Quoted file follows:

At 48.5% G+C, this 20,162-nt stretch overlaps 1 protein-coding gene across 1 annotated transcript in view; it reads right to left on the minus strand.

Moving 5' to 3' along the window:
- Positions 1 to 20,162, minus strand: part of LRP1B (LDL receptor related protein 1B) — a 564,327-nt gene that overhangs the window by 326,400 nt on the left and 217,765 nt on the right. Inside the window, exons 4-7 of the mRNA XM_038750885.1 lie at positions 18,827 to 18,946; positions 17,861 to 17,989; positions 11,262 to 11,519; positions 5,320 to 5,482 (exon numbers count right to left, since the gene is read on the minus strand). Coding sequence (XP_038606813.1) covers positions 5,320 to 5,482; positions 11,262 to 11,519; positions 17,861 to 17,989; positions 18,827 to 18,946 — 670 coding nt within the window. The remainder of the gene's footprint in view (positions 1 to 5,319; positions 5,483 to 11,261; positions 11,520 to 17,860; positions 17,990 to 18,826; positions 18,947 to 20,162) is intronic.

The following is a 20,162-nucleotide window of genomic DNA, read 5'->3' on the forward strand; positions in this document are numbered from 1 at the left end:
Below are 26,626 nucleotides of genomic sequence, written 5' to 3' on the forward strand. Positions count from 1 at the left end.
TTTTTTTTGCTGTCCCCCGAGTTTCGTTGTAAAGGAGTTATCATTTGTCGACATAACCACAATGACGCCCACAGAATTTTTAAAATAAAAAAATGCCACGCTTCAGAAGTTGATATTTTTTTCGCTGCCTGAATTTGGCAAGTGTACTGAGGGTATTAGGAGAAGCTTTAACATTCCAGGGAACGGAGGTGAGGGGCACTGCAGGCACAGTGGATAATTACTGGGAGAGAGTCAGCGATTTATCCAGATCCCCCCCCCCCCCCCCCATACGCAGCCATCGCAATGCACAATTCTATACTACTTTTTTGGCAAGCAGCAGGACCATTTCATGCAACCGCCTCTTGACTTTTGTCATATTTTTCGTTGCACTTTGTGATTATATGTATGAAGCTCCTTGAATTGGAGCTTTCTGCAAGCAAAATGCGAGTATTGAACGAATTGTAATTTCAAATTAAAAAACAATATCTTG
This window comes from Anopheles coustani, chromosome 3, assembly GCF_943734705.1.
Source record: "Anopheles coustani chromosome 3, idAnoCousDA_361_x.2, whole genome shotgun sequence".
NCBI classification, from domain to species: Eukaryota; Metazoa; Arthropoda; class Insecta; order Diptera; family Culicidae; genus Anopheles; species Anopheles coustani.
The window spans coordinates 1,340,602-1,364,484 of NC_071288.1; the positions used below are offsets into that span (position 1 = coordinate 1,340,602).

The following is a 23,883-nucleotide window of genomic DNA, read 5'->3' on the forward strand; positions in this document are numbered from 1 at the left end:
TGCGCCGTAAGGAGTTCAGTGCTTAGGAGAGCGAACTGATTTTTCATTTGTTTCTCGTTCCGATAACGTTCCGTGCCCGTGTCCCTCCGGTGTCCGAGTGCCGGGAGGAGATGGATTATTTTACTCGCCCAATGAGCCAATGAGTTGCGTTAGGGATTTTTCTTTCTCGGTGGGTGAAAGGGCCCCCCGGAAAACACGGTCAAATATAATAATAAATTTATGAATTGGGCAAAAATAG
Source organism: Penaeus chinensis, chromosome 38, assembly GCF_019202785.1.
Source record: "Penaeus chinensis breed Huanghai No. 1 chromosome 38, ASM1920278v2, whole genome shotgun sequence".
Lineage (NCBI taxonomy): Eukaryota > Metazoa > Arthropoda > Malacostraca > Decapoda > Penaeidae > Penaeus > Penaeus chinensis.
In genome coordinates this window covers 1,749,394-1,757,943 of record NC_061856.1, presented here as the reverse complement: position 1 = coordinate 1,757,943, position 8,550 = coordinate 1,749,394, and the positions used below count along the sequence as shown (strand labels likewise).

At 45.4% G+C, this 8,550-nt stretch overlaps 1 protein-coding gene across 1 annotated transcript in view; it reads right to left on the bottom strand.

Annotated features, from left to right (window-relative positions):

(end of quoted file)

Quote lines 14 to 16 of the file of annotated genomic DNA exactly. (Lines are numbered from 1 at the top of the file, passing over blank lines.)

Source record: "Penaeus chinensis breed Huanghai No. 1 chromosome 38, ASM1920278v2, whole genome shotgun sequence".
Lineage (NCBI taxonomy): Eukaryota > Metazoa > Arthropoda > Malacostraca > Decapoda > Penaeidae > Penaeus > Penaeus chinensis.
In genome coordinates this window covers 1,749,394-1,757,943 of record NC_061856.1, presented here as the reverse complement: position 1 = coordinate 1,757,943, position 8,550 = coordinate 1,749,394, and the positions used below count along the sequence as shown (strand labels likewise).